As Republicans sweep into state legislatures and Governors’ mansions this month, existing plans for the implementation of federal health care reform will get a second look. Fiscal limitations, uncertainty about federal funding, and litigation that is likely to reach the United States Supreme Court all call into question how states should proceed with their plans to create state health insurance exchanges and address ever growing Medicaid responsibilities.
Of the two issues, increased Medicaid rolls and expenses are the more immediate and difficult of the problems for states to address. As state revenues plummeted and remained low due to the recession, temporary increases in matching funds from the federal government cushioned the blow to states even as more of their residents became eligible for medical assistance programs. Nevertheless, even prior to the Republican takeover of the House of Representatives, Congress voted to extend the matching funds for only half of 2011 and at a lower rate. As a result, incoming governors and legislators are confronted with even less funding and more enrollees than their predecessors. While responses to this are still developing, states are increasingly looking to cut optional services under their Medicaid programs or, in more radical cases, looking for ways to opt out of Medicaid entirely. While opting out may not be a viable option, its reemergence does indicate the depth of the problem, and the lengths to which states will go to cuts costs.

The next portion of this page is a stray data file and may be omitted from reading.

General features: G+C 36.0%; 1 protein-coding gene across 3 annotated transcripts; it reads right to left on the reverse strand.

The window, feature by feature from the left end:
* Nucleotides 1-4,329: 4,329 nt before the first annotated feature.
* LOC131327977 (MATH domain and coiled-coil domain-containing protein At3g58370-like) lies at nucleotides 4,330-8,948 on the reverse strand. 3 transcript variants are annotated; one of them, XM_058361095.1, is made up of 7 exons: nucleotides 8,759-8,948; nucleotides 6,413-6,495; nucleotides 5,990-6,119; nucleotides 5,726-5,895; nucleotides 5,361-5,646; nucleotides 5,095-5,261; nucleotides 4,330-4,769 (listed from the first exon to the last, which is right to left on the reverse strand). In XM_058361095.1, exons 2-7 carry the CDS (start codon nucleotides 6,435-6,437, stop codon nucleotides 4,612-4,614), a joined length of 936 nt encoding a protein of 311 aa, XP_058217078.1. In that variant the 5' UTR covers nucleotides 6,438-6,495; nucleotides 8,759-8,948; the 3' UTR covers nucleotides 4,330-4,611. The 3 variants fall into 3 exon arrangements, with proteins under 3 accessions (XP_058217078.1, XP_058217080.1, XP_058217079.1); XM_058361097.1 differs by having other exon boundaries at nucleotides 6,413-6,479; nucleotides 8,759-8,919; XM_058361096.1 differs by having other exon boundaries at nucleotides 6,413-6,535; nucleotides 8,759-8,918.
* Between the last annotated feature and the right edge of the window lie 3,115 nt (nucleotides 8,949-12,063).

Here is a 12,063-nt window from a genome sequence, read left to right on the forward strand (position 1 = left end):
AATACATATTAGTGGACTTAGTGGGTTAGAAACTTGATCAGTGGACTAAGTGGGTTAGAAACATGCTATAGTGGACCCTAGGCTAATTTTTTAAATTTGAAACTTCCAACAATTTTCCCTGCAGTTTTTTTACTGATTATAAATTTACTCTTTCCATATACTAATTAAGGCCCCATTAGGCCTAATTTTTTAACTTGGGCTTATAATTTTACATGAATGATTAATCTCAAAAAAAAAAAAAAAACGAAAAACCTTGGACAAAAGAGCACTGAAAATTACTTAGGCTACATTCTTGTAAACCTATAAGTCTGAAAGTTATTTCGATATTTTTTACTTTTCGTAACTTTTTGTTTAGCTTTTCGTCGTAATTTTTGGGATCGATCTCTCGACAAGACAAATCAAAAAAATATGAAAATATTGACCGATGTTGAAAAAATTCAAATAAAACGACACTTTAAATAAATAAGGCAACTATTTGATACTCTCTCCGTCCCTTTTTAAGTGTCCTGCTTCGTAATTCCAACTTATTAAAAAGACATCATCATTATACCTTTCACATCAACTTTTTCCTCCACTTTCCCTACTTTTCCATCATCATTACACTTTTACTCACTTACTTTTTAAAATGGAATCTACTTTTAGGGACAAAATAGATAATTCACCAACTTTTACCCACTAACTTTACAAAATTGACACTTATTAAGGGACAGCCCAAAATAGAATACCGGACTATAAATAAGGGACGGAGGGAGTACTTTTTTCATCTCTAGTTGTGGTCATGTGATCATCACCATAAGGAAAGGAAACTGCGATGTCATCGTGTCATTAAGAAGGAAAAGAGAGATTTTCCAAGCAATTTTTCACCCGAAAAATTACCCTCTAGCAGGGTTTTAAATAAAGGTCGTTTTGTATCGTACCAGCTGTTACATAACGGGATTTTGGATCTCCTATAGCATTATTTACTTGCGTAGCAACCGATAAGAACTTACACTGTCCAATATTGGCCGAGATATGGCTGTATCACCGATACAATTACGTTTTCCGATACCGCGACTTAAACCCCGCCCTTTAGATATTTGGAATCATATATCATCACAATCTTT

Implementation of health care reform and state exchanges directly impact the funding problem in three ways, although not immediately. The first is that, regardless of the current economic climate, states expect even more Medicaid enrollees with the imposition of an individual mandate, requiring adults to seek coverage wherever available. Second, in 2014, the state exchanges will have online resources to direct individuals to private plan insurance, but that will also direct eligible individuals to medical assistance programs for which they qualify. Third, states anticipate substantially increased overhead for their departments to manage the increased Medicaid population from both currently eligible groups and the new population, up to 133% of the Federal Poverty Level, as required under the federal health care reform law.
These realities, combined with the shift in political control, mean a new direction for many states. This can be illustrated by looking at challenges in only two states. In Pennsylvania, Governor–Elect Tom Corbett (R) will take over from Governor Rendell (D), now with Republican control of both legislative chambers. Pennsylvania had been one of only three states (including California and New Jersey) that had introduced and moved forward legislation to authorize a health exchange board to implement federal law. That legislation was not enacted prior to the legislature adjourning, and something new will be introduced this session. In Minnesota, Governor Pawlenty (R) had ordered a cessation to planning for exchange implementation. Governor Mark Dayton (D) will now have to contend with Republican majorities in the House and Senate as he restarts those efforts. In what could be a trend for other states, Minnesota Republicans have introduced legislation that would issue vouchers to Medicaid eligible residents to purchase private insurance, rather than accessing a state plan. Proposals to change the nature of state Medicaid plans from active management to an extension of federal subsidies will be something to look for as we near 2014.
Robert Holden: email@example.com